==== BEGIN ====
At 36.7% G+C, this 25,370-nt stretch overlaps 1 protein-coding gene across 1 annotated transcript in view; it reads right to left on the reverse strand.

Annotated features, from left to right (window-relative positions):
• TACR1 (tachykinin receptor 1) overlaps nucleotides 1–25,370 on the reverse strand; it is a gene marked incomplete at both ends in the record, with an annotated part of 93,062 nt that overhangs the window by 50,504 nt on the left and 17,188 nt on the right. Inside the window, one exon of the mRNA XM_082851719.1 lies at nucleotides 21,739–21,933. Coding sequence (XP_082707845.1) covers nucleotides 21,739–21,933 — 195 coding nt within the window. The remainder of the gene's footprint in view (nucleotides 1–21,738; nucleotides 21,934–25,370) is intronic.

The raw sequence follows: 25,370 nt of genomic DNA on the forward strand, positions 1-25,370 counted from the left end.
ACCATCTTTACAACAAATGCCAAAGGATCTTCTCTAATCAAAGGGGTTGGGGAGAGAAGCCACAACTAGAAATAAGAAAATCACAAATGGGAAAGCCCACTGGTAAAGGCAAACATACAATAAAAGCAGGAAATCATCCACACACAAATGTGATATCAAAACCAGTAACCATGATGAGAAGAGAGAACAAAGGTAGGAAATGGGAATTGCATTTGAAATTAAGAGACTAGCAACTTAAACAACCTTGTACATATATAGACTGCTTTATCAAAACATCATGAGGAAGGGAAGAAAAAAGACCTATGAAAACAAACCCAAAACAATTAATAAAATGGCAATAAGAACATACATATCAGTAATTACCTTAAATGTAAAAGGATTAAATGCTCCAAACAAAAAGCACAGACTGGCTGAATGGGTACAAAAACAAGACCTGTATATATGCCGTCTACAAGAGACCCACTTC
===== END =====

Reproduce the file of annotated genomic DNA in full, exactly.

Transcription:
At 36.7% G+C, this 25,370-nt stretch overlaps 1 protein-coding gene across 1 annotated transcript in view; it reads right to left on the reverse strand.

Annotated features, from left to right (window-relative positions):
• TACR1 (tachykinin receptor 1) overlaps nucleotides 1–25,370 on the reverse strand; it is a gene marked incomplete at both ends in the record, with an annotated part of 93,062 nt that overhangs the window by 50,504 nt on the left and 17,188 nt on the right. Inside the window, one exon of the mRNA XM_082851719.1 lies at nucleotides 21,739–21,933. Coding sequence (XP_082707845.1) covers nucleotides 21,739–21,933 — 195 coding nt within the window. The remainder of the gene's footprint in view (nucleotides 1–21,738; nucleotides 21,934–25,370) is intronic.

The raw sequence follows: 25,370 nt of genomic DNA on the forward strand, positions 1-25,370 counted from the left end.
ACCATCTTTACAACAAATGCCAAAGGATCTTCTCTAATCAAAGGGGTTGGGGAGAGAAGCCACAACTAGAAATAAGAAAATCACAAATGGGAAAGCCCACTGGTAAAGGCAAACATACAATAAAAGCAGGAAATCATCCACACACAAATGTGATATCAAAACCAGTAACCATGATGAGAAGAGAGAACAAAGGTAGGAAATGGGAATTGCATTTGAAATTAAGAGACTAGCAACTTAAACAACCTTGTACATATATAGACTGCTTTATCAAAACATCATGAGGAAGGGAAGAAAAAAGACCTATGAAAACAAACCCAAAACAATTAATAAAATGGCAATAAGAACATACATATCAGTAATTACCTTAAATGTAAAAGGATTAAATGCTCCAAACAAAAAGCACAGACTGGCTGAATGGGTACAAAAACAAGACCTGTATATATGCCGTCTACAAGAGACCCACTTC